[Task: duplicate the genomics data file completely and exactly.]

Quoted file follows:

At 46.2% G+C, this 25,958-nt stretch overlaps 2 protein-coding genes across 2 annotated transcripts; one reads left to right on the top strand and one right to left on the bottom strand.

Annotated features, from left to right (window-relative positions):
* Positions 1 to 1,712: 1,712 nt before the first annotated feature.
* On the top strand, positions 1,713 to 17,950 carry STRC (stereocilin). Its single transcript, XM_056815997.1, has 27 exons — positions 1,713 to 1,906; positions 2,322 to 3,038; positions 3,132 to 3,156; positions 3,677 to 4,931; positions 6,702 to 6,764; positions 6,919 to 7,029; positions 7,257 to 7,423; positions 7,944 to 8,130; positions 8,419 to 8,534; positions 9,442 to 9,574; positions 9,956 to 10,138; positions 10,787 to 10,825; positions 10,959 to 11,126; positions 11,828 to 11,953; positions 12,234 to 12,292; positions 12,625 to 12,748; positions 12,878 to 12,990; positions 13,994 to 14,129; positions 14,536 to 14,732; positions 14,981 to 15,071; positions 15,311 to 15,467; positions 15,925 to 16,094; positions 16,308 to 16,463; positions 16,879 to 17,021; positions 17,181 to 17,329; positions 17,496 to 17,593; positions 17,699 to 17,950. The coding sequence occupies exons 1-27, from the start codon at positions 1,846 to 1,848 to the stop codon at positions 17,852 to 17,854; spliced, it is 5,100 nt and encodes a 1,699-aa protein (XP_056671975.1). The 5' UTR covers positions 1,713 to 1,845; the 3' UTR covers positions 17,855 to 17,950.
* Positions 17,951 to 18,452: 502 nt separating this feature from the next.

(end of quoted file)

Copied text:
At 46.2% G+C, this 25,958-nt stretch overlaps 2 protein-coding genes across 2 annotated transcripts; one reads left to right on the top strand and one right to left on the bottom strand.

Annotated features, from left to right (window-relative positions):
* Positions 1 to 1,712: 1,712 nt before the first annotated feature.
* On the top strand, positions 1,713 to 17,950 carry STRC (stereocilin). Its single transcript, XM_056815997.1, has 27 exons — positions 1,713 to 1,906; positions 2,322 to 3,038; positions 3,132 to 3,156; positions 3,677 to 4,931; positions 6,702 to 6,764; positions 6,919 to 7,029; positions 7,257 to 7,423; positions 7,944 to 8,130; positions 8,419 to 8,534; positions 9,442 to 9,574; positions 9,956 to 10,138; positions 10,787 to 10,825; positions 10,959 to 11,126; positions 11,828 to 11,953; positions 12,234 to 12,292; positions 12,625 to 12,748; positions 12,878 to 12,990; positions 13,994 to 14,129; positions 14,536 to 14,732; positions 14,981 to 15,071; positions 15,311 to 15,467; positions 15,925 to 16,094; positions 16,308 to 16,463; positions 16,879 to 17,021; positions 17,181 to 17,329; positions 17,496 to 17,593; positions 17,699 to 17,950. The coding sequence occupies exons 1-27, from the start codon at positions 1,846 to 1,848 to the stop codon at positions 17,852 to 17,854; spliced, it is 5,100 nt and encodes a 1,699-aa protein (XP_056671975.1). The 5' UTR covers positions 1,713 to 1,845; the 3' UTR covers positions 17,855 to 17,950.
* Positions 17,951 to 18,452: 502 nt separating this feature from the next.